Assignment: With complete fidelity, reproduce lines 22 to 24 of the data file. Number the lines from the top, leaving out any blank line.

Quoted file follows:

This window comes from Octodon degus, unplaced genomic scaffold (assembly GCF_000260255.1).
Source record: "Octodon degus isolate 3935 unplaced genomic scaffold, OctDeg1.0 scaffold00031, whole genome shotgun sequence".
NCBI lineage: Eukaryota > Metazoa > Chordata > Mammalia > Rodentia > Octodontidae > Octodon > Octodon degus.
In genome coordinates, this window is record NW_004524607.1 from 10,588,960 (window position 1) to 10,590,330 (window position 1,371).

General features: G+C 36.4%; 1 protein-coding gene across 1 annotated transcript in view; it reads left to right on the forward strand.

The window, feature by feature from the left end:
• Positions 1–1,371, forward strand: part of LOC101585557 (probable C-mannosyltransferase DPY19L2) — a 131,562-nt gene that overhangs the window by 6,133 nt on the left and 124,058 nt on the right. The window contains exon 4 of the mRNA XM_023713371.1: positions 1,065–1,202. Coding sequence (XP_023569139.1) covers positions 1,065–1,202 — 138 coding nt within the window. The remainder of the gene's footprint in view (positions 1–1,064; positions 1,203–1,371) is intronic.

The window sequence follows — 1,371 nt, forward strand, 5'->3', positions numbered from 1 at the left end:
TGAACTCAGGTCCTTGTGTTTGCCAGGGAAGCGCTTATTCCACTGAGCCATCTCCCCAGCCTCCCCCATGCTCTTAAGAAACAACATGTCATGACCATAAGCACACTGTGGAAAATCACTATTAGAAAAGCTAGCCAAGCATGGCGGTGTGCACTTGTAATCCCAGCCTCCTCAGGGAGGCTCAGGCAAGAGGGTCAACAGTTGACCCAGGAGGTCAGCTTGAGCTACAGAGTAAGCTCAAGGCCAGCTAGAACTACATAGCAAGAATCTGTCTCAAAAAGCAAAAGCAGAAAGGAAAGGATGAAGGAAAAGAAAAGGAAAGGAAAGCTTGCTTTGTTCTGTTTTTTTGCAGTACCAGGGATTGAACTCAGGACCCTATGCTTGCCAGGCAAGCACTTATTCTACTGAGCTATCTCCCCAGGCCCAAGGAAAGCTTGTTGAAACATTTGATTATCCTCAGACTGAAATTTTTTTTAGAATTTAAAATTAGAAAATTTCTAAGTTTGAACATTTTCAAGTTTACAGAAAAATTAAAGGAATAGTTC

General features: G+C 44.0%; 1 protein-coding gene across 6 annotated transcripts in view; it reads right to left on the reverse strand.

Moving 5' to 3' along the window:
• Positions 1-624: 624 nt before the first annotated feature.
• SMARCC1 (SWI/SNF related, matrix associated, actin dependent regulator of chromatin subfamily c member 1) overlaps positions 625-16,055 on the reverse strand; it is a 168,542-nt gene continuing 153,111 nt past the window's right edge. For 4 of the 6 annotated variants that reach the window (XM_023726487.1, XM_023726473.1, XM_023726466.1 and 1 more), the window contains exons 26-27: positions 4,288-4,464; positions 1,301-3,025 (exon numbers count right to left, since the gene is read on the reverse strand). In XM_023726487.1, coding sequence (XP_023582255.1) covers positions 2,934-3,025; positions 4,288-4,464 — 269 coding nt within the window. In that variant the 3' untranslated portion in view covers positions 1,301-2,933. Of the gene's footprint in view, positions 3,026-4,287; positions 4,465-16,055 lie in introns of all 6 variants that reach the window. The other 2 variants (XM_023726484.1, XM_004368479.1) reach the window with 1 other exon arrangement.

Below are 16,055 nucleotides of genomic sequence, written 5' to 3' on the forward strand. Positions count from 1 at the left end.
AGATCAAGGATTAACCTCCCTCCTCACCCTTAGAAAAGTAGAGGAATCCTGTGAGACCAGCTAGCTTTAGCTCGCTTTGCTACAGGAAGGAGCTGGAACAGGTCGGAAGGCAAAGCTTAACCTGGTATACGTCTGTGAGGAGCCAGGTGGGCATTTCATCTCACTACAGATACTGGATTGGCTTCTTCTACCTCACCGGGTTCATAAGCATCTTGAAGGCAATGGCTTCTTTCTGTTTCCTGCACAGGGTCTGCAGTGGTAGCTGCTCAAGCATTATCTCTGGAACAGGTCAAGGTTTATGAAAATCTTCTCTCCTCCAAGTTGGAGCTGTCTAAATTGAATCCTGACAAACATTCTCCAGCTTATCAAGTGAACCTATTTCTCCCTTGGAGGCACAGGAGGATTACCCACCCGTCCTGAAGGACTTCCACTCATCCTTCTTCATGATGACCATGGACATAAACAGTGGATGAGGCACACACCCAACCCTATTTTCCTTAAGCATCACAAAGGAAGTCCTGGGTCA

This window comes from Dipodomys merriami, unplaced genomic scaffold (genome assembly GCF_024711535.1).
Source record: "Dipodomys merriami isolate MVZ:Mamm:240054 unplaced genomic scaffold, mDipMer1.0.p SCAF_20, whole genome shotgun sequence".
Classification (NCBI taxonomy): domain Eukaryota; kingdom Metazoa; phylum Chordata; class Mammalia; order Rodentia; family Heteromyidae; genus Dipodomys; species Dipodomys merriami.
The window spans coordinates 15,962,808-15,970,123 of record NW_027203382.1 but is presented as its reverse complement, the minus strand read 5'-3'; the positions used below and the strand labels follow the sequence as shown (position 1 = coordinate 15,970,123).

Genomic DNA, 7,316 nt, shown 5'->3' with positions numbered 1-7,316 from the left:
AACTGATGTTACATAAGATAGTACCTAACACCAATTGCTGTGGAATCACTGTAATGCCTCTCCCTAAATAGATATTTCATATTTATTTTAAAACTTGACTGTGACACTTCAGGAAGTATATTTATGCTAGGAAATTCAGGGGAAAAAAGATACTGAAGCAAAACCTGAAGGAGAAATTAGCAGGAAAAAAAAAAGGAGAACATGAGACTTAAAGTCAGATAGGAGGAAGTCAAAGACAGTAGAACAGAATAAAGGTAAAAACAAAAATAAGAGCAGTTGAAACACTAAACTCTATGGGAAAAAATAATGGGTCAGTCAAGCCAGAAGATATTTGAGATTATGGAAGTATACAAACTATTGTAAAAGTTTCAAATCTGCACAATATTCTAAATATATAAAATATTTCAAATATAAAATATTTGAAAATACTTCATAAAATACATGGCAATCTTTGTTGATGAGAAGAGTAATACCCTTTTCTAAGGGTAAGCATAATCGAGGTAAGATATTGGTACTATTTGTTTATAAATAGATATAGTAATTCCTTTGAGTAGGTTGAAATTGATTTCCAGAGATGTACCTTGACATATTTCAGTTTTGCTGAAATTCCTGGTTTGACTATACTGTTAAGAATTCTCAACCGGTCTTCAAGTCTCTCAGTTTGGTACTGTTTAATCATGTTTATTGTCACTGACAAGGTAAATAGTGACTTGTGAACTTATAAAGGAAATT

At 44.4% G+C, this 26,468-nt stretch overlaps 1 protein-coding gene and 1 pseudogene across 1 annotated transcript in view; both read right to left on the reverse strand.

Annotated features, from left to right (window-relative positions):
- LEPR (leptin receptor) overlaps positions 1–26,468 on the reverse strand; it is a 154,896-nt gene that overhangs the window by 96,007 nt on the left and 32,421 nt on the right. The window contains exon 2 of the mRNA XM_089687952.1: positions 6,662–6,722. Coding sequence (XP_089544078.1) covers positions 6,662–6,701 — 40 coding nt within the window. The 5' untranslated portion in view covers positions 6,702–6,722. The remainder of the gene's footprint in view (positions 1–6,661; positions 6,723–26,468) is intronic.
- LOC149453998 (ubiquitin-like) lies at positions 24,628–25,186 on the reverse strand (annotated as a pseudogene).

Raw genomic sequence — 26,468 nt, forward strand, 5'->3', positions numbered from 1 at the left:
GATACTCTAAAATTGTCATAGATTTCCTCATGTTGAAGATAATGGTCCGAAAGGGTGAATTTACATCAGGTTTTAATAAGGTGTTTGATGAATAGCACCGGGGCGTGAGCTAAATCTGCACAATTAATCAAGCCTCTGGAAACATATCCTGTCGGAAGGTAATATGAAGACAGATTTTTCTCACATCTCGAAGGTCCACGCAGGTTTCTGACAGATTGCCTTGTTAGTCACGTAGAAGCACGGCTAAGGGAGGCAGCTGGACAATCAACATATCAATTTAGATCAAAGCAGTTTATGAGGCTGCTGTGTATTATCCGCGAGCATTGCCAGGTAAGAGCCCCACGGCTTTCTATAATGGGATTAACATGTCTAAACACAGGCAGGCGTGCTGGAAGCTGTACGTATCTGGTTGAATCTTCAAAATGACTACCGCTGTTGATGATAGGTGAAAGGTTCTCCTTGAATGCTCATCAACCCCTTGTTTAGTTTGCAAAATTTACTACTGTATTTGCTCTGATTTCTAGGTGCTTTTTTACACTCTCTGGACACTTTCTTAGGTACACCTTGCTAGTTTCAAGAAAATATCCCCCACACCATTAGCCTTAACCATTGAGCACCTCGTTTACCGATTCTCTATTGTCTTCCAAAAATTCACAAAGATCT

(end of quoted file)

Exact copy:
At 44.4% G+C, this 26,468-nt stretch overlaps 1 protein-coding gene and 1 pseudogene across 1 annotated transcript in view; both read right to left on the reverse strand.

Annotated features, from left to right (window-relative positions):
- LEPR (leptin receptor) overlaps positions 1–26,468 on the reverse strand; it is a 154,896-nt gene that overhangs the window by 96,007 nt on the left and 32,421 nt on the right. The window contains exon 2 of the mRNA XM_089687952.1: positions 6,662–6,722. Coding sequence (XP_089544078.1) covers positions 6,662–6,701 — 40 coding nt within the window. The 5' untranslated portion in view covers positions 6,702–6,722. The remainder of the gene's footprint in view (positions 1–6,661; positions 6,723–26,468) is intronic.